Considering my friends, colleagues and social media connections, I recently concluded that there appear to be fewer people with disabilities working in mainstream employment than there are in disability-related organisations. I found myself wondering why this is. from conversations with people, both within and outside the disability community, it appears the reasons may be complex.
Generally, it appears that people with disabilities feel unwelcome in mainstream employment, citing examples of inaccessible recruitment, hiring and onboarding processes, and significant challenges due to attitudinal barriers held by people involved in human resource and managerial positions. I find myself wondering what career paths are offered to learners with disabilities within their education, and how broad those opportunities are. I’ve also been told that job seekers are uncertain of where to find information on possible jobs. For many, trying to find mainstream employment is simply seen as almost unachievable.
Yet, people in the recruitment space see the problem as being somewhat different. They mentioned that they seldom find candidates with the correct qualifications responding to their recruitment processes. Whether they believe this is due to lack of adequately effective job preparedness training, a lack to be found in basic, secondary or tertiary education services, or a gap in the systems they use to reach potential candidates is unclear. But again I find myself wondering how often they proactively try to look for suitable candidates from the disability community, investigate the accessibility of their processes, or even consider that it might be possible for a disable person to successfully fulfil a job.
Whatever the reason, I wanted to do what I can to start shifting awareness of possible mainstream career paths that exist, aimed at audiences both with and without disabilities. To do this, I recently started a series on my podcast, called Job Talk, which showcases disabled people in employment beyond the disability sector. I’m hoping this will open more opportunities.
In the episodes I invite my guests to share a little of their employment journey, their training and the skills they feel make them successful in their positions. And I am having fascinating conversations with people in diverse jobs and from different backgrounds.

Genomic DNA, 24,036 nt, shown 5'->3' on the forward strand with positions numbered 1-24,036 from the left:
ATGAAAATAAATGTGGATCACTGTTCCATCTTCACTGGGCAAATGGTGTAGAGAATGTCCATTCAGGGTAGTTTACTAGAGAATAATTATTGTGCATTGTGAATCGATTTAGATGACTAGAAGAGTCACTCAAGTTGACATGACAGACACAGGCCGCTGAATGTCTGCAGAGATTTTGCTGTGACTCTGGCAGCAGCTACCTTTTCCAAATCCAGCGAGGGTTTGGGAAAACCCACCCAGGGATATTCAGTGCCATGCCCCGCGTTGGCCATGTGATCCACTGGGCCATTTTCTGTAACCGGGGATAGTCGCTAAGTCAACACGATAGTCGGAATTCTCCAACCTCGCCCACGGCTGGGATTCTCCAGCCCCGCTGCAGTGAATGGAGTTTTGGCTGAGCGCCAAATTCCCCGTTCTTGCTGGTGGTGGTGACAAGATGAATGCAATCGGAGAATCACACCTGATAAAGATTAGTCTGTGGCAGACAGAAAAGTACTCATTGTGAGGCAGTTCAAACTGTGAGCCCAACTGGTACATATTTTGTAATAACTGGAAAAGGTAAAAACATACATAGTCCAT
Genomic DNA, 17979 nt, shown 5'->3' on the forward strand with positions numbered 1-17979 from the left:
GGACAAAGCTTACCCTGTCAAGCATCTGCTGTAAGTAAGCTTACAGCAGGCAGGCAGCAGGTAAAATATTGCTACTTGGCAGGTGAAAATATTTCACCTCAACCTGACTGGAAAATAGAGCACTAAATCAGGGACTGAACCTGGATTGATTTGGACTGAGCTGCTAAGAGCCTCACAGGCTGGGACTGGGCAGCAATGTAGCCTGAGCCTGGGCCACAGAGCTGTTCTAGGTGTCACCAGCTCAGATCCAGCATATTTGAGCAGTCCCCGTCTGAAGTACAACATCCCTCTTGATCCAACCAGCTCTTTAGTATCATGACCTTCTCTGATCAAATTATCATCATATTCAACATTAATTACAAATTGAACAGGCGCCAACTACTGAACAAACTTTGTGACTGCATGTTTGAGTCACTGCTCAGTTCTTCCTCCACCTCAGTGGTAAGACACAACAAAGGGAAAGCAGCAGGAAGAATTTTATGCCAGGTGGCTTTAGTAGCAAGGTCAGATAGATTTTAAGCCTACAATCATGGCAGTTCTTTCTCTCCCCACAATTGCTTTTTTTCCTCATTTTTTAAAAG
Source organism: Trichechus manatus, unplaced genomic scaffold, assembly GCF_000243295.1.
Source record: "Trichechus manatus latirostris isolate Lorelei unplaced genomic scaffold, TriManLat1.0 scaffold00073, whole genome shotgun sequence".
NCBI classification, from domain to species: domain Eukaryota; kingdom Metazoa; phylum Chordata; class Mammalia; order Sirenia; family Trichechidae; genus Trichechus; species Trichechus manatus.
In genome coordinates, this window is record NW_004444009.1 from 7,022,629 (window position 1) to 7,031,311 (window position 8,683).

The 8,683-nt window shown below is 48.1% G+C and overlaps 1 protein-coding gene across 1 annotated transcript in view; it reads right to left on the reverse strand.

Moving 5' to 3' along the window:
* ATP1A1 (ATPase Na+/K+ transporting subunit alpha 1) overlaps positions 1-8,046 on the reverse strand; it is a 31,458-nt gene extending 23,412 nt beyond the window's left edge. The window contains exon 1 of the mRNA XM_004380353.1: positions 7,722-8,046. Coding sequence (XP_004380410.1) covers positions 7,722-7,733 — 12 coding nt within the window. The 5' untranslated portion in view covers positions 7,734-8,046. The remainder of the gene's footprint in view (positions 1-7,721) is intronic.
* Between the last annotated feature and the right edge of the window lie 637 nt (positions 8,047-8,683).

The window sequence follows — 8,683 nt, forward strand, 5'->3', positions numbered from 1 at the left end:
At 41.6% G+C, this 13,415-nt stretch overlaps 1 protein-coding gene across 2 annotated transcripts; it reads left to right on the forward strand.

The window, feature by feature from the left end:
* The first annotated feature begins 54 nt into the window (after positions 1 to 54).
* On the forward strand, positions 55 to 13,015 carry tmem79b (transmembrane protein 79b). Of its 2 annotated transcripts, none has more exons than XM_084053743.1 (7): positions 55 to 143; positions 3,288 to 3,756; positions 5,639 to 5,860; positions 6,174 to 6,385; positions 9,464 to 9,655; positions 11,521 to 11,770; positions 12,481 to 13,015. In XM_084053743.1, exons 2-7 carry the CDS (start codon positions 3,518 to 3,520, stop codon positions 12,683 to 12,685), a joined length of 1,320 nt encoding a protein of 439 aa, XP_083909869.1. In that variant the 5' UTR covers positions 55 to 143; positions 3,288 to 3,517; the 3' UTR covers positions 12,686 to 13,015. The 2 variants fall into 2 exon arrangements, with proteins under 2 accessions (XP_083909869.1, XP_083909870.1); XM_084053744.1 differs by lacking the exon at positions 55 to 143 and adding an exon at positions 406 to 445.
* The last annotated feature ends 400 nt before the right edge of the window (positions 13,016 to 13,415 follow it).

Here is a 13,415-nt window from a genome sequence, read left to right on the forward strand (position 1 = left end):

I’d love to share the series with you, as well as a few other interviews I’ve previously done that touch on this space. So far, in the Job Talk series I have interviewed a legal practitioner and a tour guide, and am working on future episodes with a data analyst, a database administrator, and a mindset coach. I’ve also previously published episodes with disabled people working in tele-communications, in audio engineering, and working in basic education.
I want to be clear that I do not believe there is anything wrong with a person with a disability seeking employment within the disability sector. I’m planning on focusing on some of the amazing community organisations benefiting us as a sector in the future. However, the Job Talk series is specifically looking at opening new possibilities that people may not have previously considered.
I appreciate all the Job Talk guests for being so open and honest with me in sharing their experiences and look forward to sharing many more such stories with my community and listeners in the future.
Below I’ve included the links to all the interviews I’ve published so far, for ease of reference.
Other Related Episodes:
Episode 92 Katie Selby on the Importance of Learning Self-Advocacy as a Person with a Learning Disability: https://iono.fm/e/1379603
Episode 78: Charlie Dyasi – Audio Engineer and Voice Artist: https://iono.fm/e/1303281
Episode 77 Michelle Steiner on Living with an Invisible Disability: https://iono.fm/e/1298726
Episode 63: – Dr Kaaren Smit on Digital Inclusion in the Telecommunications Industry: https://iono.fm/e/1177549
**Photo credit: Tania Robbertze.